SALEM, N.Y. — Dave Campbell stopped milking cows 15 years ago to focus on his rapidly expanding maple business, which continues to grow despite the many challenges and setbacks involved with COVID-19.
It started with the cancellation of last spring’s annual Maple Open House Weekends, a highly popular industry-wide attraction, and continued into summer with the dramatic loss of restaurant sales.
But Campbell’s Mapleland Farms, set atop a beautiful Washington County ridgeline with views into Vermont, has a diverse marketing strategy that keeps syrup flowing to some of America’s largest urban centers.
“One of our big customers, FreshDirect, does home food delivery in New York City,” Campbell said. “People are eating more breakfast at home so they’re buying more syrup. Maple syrup is a comfort food. It makes you feel good to eat sweet syrup. FreshDirect’s sales are probably double what they were a year ago. So that’s helped move our product and they’re expanding up into Westchester and down to Washington, D.C. and Philadelphia for delivery. Lately, we’ve been giving them one or two pallets full of 12-ounce bottles per week.”
The 2020 maple season shattered all production records as U.S. sugarmakers made 4.372 million gallons of syrup to eclipse the previous record of 4.199 million gallons set in 2018. Industry leader Vermont had its all-time best year with 2.22 million gallons produced, while New York was second with 804,000 gallons followed by Maine at 590,000 gallons.
Quebec, which churns out 80% of the global supply, also had a banner year.
“There’s still growing demand in the market place,” Campbell said. “Of course, maple syrup is the healthiest sweetener on the market if you look at the nutrition content. I think that’s going to increase interest among consumers in the future. However, per capita consumption in the U.S. is way below what it is in Canada. It’s a staple in everybody’s diet up there. In the U.S., maple is primarily made in the Northeast so people in other parts of the country don’t know much about maple syrup and it’s not readily available to them.”
Campbell does everything possible to promote sales in his region. For the past 30 years he’s been president of the Upper Hudson Maple Producers Association, which took part in a recent week-long “Fall in Love with Maple” campaign, featuring daily open houses that gave people a chance to tour sugarhouses, learn about the industry and buy not only syrup, but value-added products such as maple candy, cotton candy, nuts and granulated sugar.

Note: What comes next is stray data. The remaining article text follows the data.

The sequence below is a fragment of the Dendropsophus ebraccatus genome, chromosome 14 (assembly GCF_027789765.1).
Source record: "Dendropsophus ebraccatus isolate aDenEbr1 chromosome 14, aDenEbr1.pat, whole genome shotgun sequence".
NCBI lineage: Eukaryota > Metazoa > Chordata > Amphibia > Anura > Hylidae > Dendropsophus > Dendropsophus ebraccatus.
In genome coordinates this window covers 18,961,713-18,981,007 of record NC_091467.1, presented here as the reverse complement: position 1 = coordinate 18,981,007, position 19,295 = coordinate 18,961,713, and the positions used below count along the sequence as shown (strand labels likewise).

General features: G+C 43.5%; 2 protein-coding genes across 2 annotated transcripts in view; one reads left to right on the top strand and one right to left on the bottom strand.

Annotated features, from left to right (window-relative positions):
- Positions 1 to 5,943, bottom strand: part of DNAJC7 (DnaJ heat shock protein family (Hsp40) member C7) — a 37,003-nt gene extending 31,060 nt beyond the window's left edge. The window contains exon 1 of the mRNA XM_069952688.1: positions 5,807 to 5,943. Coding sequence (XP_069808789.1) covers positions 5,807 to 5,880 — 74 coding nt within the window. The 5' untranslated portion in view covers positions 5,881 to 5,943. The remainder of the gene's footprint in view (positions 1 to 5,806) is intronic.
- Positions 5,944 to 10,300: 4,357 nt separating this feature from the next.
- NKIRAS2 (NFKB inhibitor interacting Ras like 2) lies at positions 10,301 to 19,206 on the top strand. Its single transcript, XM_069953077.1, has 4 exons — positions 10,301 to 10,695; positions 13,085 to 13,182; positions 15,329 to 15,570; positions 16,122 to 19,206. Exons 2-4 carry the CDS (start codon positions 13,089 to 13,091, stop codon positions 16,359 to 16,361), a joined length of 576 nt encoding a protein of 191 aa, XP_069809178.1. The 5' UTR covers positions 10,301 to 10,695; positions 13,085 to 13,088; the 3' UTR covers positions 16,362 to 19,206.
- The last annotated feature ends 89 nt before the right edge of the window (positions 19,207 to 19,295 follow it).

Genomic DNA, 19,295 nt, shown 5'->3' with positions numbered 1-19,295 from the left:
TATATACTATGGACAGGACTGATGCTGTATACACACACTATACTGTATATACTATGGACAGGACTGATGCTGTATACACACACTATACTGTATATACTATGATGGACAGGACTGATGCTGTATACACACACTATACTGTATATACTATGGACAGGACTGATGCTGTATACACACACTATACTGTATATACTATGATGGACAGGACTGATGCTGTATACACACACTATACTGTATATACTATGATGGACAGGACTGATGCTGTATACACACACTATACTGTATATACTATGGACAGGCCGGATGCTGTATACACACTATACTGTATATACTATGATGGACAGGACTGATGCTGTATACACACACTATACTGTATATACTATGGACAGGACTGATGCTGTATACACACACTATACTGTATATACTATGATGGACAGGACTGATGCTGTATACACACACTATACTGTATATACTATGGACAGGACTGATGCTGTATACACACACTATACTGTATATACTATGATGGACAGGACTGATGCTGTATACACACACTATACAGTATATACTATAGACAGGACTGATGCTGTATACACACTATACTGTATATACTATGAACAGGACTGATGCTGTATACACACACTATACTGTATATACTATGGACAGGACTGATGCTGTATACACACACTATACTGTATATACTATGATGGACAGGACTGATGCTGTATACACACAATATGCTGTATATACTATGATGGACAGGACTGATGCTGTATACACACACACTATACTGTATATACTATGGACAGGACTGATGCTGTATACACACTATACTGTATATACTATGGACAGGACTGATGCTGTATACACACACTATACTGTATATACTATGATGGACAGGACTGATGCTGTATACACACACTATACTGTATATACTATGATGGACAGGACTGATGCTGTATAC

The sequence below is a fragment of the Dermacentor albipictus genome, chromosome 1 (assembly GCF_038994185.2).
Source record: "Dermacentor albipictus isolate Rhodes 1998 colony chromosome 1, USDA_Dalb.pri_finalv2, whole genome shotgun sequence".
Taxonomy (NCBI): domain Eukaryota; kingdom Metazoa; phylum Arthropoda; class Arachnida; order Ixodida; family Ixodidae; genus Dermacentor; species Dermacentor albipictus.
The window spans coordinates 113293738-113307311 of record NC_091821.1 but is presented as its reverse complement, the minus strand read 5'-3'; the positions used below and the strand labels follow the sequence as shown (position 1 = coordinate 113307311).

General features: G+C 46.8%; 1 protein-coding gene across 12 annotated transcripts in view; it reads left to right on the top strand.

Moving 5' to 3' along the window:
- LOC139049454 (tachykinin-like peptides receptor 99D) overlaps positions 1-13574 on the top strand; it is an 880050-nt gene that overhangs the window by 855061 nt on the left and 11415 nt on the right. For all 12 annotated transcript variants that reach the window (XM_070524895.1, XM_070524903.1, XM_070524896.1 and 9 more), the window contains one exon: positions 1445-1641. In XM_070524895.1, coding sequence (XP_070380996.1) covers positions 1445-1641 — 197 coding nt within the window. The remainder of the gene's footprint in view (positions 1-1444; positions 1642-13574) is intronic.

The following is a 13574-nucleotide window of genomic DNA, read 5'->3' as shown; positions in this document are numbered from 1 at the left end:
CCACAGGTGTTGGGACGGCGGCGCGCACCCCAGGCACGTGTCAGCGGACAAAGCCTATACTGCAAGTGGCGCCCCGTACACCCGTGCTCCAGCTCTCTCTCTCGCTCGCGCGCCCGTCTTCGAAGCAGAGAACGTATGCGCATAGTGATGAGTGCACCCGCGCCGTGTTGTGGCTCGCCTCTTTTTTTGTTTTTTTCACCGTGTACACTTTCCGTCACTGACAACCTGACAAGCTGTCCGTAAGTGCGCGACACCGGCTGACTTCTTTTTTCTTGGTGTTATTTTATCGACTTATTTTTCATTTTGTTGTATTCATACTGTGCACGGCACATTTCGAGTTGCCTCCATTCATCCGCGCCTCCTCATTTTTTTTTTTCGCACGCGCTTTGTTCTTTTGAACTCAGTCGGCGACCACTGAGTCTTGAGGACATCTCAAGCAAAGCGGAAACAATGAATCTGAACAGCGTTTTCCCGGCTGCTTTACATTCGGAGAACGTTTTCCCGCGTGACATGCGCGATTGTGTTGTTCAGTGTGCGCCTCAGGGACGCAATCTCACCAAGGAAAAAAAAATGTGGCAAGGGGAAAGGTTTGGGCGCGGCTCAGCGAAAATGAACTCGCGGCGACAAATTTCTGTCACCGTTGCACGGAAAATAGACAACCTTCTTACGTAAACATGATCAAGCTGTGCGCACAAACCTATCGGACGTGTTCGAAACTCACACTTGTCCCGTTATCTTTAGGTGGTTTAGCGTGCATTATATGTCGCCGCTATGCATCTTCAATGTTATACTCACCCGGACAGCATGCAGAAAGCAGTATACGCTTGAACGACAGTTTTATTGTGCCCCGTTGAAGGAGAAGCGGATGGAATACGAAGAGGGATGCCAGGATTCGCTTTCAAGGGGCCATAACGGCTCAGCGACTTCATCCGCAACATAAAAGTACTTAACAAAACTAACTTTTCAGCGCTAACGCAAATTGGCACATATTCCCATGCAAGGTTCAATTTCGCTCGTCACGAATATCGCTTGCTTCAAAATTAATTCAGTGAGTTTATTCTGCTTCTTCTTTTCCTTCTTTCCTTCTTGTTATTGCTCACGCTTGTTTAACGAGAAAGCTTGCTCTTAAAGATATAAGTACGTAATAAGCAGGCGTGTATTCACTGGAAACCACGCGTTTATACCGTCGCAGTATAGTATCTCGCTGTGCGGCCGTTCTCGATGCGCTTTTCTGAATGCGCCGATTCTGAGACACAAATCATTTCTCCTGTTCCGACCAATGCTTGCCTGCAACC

Campbell runs Mapleland Farms, a 20,000 tap operation, with his partner Mary Jeanne Packer; his brother, Terry, and Terry’s wife, Sue. The farm has been in Campbell’s family since 1853.
Packer is one of the most prominent women in New York agriculture. She’s past executive director of the New York State Maple Producers Association, is currently bookkeeper for the International Maple Syrup Institute, is a New York Farm Viability Institute board member and is vice president of the Empire State Council of Ag Organizations.
In addition, she’s executive director of the Christmas Tree Farmers Association of New York, and owns Battenkill Fibers Carding and Spinning Mill, which provides custom processing services for fiber farmers to convert their fleeces into yarn, roving, and some machine knitted or woven finished goods. It also purchases raw wool, alpaca, and mohair from farms in a roughly 500-mile radius of the mill, located in nearby Greenwich.
It’s hard for Packer to choose her favorite ag industry, but maple is high on the list.
“Maple products are natural and nutritious,” she said. “They are a true local, place-based product, unique to North America and with distinct regional flavors. I also really like the people who work in the industry, given their connections to the land and sustainable forest management.”
Packer studied engineering in college and spent 16 years with the U.S. Forest Service before starting her own consulting business in 1995, serving forestry and wood products industries.
“Through that work, I started interacting more with maple syrup producers and soil and water conservation districts, and little by little the ag community just kind of took me in,” she said. “There is less bias towards a woman in agriculture than in many other industries such as engineering. Especially in the fields of ag business and ag communications I’ve not only seen very little bias against women, but in many cases I think there is a bias in favor of women. There seems to be a general attitude of giving important jobs to women because there’s a sense they can get things done and get it done now.”
The coronavirus pandemic will be a full year old when the 2021 maple season arrives.
“On our scale it hasn’t affected harvesting and processing,” Campbell said. “We’re a small group of workers spread out in the woods so we aren’t concerned as much as if we were a big packing factory with a lot of workers. Usually there are three people at most in the kitchen here so we can spread out.”
The biggest issue for many producers is simply adapting to market conditions that no one could have imagined a year ago.
“Producers that only retail their product have been hurt quite a lot because people couldn’t come to their place to purchase, or if they did they were doing curbside pickup,” Campbell said. “Luckily we have our markets spread out over a large range. We sell a lot to restaurants. Some with outdoor seating have been doing very well since they’ve been allowed to do that. We’ve just got to become more innovative about how we market things. Internet sales have been booming. Hopefully that’s going to be a bigger trend the closer we get to Christmas.”